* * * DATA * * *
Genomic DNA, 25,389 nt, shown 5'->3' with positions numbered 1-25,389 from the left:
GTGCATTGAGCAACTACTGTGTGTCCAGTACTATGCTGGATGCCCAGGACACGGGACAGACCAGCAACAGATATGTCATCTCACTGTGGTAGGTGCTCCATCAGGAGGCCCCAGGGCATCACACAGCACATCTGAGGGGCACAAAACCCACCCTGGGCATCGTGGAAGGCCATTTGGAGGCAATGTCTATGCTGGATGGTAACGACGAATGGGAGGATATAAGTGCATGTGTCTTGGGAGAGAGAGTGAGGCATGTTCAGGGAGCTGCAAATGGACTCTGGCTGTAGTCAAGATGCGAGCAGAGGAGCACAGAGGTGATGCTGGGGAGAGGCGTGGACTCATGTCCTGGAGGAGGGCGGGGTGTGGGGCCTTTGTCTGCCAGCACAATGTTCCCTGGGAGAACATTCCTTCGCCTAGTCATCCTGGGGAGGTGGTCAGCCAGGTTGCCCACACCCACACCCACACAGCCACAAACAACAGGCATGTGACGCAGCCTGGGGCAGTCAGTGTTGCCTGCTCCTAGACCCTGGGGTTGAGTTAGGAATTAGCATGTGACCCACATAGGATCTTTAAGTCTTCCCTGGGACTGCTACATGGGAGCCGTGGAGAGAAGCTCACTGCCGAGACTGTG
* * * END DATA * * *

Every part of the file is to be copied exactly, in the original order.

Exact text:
Genomic DNA, 25,389 nt, shown 5'->3' with positions numbered 1-25,389 from the left:
GTGCATTGAGCAACTACTGTGTGTCCAGTACTATGCTGGATGCCCAGGACACGGGACAGACCAGCAACAGATATGTCATCTCACTGTGGTAGGTGCTCCATCAGGAGGCCCCAGGGCATCACACAGCACATCTGAGGGGCACAAAACCCACCCTGGGCATCGTGGAAGGCCATTTGGAGGCAATGTCTATGCTGGATGGTAACGACGAATGGGAGGATATAAGTGCATGTGTCTTGGGAGAGAGAGTGAGGCATGTTCAGGGAGCTGCAAATGGACTCTGGCTGTAGTCAAGATGCGAGCAGAGGAGCACAGAGGTGATGCTGGGGAGAGGCGTGGACTCATGTCCTGGAGGAGGGCGGGGTGTGGGGCCTTTGTCTGCCAGCACAATGTTCCCTGGGAGAACATTCCTTCGCCTAGTCATCCTGGGGAGGTGGTCAGCCAGGTTGCCCACACCCACACCCACACAGCCACAAACAACAGGCATGTGACGCAGCCTGGGGCAGTCAGTGTTGCCTGCTCCTAGACCCTGGGGTTGAGTTAGGAATTAGCATGTGACCCACATAGGATCTTTAAGTCTTCCCTGGGACTGCTACATGGGAGCCGTGGAGAGAAGCTCACTGCCGAGACTGTG